Yep. If yeast are provided with oxygen, they can convert an equal amount of sugar into *four times* more CO2 (if I recall right), producing no alcohol.
The problem is that air is mostly nitrogen. All that inert nitrogen, which is insoluble in water, has to be purged out of the system. Which, depending on your diffusion scheme, creates bubbles that carry away much of your bonus CO2 uselessly to the top of the tank. Or fill a reactor until it burps out nitrogen and CO2.
And roughly 18x the energy yield from using the Embden Meyerhof Parnas pathway. If the fermentation is being done through the Entner Doudoroff pathway, CO2 production is roughly 1/6 the Krebs Cycle with 1/36th the energy yield. (Due to thermodynamic inefficiency in transmembrane energy transduction, the numbers aren't quite as clean as textbooks state)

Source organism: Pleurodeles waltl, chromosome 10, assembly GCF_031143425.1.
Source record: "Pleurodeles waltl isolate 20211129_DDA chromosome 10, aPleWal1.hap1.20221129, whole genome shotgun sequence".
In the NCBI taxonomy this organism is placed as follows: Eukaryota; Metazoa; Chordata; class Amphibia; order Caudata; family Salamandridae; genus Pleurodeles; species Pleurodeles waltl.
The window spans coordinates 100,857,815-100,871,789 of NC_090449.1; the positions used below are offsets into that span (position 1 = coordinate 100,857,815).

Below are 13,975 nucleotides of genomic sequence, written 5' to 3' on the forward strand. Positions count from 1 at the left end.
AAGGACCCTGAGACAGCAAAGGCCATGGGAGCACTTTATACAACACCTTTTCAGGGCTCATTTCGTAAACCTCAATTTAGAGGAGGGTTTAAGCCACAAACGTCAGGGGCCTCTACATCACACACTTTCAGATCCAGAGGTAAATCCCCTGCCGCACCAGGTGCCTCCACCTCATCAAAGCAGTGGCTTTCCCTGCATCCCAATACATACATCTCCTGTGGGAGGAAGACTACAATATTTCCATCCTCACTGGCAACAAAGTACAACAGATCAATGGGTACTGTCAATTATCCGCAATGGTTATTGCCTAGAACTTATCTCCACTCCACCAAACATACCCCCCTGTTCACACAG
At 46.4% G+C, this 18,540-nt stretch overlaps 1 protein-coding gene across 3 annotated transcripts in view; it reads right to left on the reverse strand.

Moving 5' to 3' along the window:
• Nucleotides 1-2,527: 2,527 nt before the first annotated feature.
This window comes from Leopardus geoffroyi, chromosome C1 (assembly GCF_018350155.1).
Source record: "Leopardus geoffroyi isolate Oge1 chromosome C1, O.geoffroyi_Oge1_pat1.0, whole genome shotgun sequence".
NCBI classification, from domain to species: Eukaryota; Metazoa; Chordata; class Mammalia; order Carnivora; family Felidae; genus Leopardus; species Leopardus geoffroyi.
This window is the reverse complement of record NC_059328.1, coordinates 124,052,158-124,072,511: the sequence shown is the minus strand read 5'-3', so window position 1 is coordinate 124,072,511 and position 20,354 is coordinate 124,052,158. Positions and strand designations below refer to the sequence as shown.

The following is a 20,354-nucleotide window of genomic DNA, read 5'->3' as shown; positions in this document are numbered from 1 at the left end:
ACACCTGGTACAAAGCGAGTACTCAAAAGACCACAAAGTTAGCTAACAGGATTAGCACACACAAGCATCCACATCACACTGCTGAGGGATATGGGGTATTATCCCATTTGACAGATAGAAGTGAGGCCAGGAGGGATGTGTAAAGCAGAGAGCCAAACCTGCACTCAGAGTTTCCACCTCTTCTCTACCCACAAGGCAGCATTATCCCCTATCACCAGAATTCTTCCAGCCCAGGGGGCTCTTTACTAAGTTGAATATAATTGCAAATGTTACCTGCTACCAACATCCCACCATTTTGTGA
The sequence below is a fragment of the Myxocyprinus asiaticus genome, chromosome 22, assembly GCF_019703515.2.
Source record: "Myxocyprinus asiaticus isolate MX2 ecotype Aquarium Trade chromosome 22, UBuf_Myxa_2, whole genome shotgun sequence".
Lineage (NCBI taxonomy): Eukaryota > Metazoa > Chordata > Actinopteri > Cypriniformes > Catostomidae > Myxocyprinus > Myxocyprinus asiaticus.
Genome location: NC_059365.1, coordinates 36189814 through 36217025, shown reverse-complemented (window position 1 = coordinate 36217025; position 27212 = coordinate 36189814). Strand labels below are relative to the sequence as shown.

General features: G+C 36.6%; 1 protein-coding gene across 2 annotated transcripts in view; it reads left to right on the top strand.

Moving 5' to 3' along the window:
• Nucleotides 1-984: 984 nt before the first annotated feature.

Back to the OP's question:
The fizzing effect from shaking is because the solution is "saturated" in CO2 and the kinetic energy you're imparting to the system is just enough to push it over the energy threshold required for a shift in its equilibrium. In other words, you're making CO2 when you shake the bottle.
Unlike O2 (which interacts with water through dipole alignment), CO2 reacts directly with the water: CO2 + H2O --> H2CO3
. After a certain amount of time, the reaction making carbonic acid (H2C03) slows until the concentrations of reactants and products reach equilibrium. At equilibrium, the reaction rate in the forward and reverse directions is balanced: CO2 + H2O <--> H2CO3
When you impart energy to the system (heating, shaking, gorgon death ray, etc), you shift that balance. As a result of the reaction being exothermic, the reaction goes faster in reverse than forward, so that the net reaction produces C02 until the relative concentrations reach a new equilibrium state and the rates go back to being in balance: H2C03 --> H2O + C02.
Edit: If you really want to go down the rabbit hole, here's a more complete explanation: http://www.newton.dep.anl.gov/askasc.../chem99661.htm